“I promise not to disappoint,” he wrote.

After the woman responded flirtatiously, Mr. Lee sent a shirtless photo of himself that he had taken using the camera on his cellphone.

When the woman asked him if he made it a habit to send shirtless photos of himself to women, Mr. Lee responded in another e-mail: “Sorry. Its all I had.”

Gawker said the woman, a government employee who asked not to be identified, eventually stopped contacting Mr. Lee after she searched for his name online and discovered that he was lying about his profession and his age. The woman then sent the e-mails to Gawker.

It is no surprise at all to read this:

In Congress, Mr. Lee had a reputation as a social conservative, opposing, for example, a recent measure signed into law that allowed gays to serve openly in the military.

crack ho play

Well my crack ho play seemed to go over pretty well at tonight's NYCPlaywrights meeting.

There ain’t no predestination! What kind of crazy god would do that? Make people live like shit and then send them to hell too? You don’t tell me your lies about how God wants me to be a streetwalker and you, a miserable piece of shit like you, God wants you to have everything. That ain’t how it works. Everything might be the will of God, but that’s no excuse for you. You’re just a rich crazy motherfucker.

Speaking of which, I got an inquiry today from a playwright who wants to sit in on NYCPlaywrights meetings. He's worked with both Edward Einhorn AND Manhattan Theatre Source's Spontaneous Combustion. So naturally I have soooo many questions to ask him.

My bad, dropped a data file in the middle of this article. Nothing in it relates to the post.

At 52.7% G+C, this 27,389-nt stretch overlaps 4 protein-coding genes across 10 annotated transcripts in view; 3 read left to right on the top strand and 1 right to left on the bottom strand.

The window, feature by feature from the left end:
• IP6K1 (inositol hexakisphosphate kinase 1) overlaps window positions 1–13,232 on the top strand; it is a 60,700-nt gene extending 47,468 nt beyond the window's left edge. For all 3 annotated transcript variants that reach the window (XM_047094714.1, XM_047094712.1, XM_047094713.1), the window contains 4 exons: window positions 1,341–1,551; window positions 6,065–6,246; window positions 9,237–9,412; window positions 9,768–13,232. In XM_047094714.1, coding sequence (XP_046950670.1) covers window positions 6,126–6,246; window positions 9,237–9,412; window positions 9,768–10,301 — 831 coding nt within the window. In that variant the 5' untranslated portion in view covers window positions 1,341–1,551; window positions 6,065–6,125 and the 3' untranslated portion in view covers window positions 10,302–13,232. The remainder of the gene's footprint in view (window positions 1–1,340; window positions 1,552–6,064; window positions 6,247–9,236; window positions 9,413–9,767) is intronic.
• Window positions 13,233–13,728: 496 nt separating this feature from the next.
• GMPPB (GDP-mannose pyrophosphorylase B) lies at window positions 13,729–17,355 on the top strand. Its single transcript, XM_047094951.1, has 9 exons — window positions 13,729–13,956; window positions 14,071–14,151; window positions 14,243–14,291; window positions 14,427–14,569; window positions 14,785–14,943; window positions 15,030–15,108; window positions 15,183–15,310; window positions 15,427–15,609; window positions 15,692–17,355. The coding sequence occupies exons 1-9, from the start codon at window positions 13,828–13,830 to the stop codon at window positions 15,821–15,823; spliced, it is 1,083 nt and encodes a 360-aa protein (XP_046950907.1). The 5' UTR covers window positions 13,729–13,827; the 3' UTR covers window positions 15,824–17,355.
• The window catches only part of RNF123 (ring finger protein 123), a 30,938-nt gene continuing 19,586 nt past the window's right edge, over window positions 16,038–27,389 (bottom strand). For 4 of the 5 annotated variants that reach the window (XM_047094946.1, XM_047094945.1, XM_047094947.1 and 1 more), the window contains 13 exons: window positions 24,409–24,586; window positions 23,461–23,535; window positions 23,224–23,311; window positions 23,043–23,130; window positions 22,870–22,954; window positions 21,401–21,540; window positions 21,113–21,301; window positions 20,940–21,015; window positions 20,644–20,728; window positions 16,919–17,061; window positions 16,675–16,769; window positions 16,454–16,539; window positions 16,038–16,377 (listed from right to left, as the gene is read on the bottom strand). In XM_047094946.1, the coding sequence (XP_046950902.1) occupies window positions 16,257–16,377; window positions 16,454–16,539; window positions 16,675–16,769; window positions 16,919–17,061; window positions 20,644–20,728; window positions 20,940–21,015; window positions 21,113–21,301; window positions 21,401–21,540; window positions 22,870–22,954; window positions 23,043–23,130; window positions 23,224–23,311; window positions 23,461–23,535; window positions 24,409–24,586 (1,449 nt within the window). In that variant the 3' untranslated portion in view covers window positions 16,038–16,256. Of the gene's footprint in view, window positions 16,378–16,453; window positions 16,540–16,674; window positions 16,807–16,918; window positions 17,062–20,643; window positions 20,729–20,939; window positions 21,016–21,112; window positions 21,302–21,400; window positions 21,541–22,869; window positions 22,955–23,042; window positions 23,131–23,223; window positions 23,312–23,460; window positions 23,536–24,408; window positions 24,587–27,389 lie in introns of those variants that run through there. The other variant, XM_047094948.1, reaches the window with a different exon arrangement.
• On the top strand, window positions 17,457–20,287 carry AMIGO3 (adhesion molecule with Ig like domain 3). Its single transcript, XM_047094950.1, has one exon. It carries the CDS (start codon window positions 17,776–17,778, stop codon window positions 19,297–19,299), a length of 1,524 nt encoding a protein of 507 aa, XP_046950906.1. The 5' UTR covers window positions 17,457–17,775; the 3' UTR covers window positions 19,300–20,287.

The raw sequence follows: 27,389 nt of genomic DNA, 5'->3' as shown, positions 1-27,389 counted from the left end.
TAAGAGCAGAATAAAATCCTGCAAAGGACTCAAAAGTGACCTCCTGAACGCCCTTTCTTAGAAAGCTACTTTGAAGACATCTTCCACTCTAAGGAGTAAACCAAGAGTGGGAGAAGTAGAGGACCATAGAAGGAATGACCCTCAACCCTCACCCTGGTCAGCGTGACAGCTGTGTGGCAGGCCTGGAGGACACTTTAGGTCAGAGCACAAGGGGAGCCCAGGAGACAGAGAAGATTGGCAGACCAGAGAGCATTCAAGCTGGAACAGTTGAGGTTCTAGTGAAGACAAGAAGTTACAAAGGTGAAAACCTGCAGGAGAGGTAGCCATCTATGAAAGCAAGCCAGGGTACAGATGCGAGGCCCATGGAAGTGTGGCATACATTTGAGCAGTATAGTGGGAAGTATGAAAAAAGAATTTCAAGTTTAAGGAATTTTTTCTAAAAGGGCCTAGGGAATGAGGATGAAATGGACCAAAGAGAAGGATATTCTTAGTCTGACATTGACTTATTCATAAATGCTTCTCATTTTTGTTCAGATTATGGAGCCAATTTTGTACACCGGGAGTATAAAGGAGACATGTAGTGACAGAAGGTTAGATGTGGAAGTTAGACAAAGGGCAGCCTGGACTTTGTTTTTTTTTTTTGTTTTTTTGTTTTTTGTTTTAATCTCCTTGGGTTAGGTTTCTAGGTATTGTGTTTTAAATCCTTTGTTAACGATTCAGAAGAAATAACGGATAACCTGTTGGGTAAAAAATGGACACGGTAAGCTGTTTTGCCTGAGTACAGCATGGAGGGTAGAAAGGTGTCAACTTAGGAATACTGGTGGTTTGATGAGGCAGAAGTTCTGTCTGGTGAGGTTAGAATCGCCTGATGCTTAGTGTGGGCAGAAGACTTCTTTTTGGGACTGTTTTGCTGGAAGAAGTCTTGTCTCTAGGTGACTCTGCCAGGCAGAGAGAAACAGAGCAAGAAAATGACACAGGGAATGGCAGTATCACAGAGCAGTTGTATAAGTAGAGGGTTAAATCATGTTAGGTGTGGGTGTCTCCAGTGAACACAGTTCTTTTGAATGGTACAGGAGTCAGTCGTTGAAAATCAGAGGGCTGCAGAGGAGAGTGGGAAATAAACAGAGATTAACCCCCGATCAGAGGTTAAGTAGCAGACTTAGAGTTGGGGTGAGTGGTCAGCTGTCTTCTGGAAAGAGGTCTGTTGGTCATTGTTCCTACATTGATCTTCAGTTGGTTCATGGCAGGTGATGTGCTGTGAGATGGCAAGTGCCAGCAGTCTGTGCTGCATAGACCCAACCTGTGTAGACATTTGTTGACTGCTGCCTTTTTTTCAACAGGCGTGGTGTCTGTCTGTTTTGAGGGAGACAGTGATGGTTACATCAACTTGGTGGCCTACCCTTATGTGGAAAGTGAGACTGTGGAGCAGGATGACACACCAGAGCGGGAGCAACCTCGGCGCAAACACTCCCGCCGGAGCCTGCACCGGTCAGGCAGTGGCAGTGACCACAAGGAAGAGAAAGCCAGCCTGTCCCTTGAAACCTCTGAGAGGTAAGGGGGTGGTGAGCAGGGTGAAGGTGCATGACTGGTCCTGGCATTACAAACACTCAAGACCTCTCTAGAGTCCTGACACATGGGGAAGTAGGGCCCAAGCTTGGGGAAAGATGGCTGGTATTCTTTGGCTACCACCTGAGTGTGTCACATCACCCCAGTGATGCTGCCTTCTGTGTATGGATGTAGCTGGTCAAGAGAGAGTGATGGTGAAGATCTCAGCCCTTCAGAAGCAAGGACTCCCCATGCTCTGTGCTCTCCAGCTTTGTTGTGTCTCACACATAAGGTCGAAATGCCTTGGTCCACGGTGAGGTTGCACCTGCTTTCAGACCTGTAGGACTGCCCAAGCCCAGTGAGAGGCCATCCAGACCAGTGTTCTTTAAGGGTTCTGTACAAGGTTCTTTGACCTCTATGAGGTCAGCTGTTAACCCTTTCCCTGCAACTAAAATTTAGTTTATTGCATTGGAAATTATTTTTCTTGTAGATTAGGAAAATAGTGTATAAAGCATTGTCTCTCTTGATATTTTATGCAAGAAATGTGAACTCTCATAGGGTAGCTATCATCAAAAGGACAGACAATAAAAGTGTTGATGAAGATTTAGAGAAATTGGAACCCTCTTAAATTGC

Wednesday, February 09, 2011

A Tarpaulin Muster

I had never heard the phrase "tarpaulin muster" before this Willie ad, myself, but it's popular enough a phrase to be the title of this 1907 book by John Masefield, which appears to be a collection of stories about the sea.

And according to Chapter Nine "A Tarpaulin Muster" from the book "My Union Right or Wrong, A history of the Ship Painters and Dockers Union 1900-1932 By Issy Wyner:

Aboard ship, when financial assistance was called for a distressed member of the crew, arising from an accident or other cause, each crew member was asked to place his contribution on the tarpaulin which covered the timber hatch covers enclosing the top of the ship’s hold. A crew member would stand by to remind the seamen of the need to make a contribution, and when completed the "tarpaulin muster" would be handed to the affected member or his family. In other industries, someone would take round the hat and, in later developments, someone would take up a list, with paper and pencil to record the names and amounts contributed.

And clearly what makes Willie a distressed member of the crew is the absence of alcohol. Oh Willie!

Tuesday, February 08, 2011

Tina Fey's great New Yorker article

behind a paywall though - but here's the most scathing bit:

"...I know older men in comedy who can barely feed and clean themselves, and they still work. The women, though, they're all "crazy." I have a suspicion - and hear me out, because this is a rough one - that the definition of "crazy" in show business is a woman who keeps talking even after no one wants to fuck her anymore.

The only person I can think of who has escaped the "crazy" moniker is Betty White, which, obviously, is because people still want to have sex with her.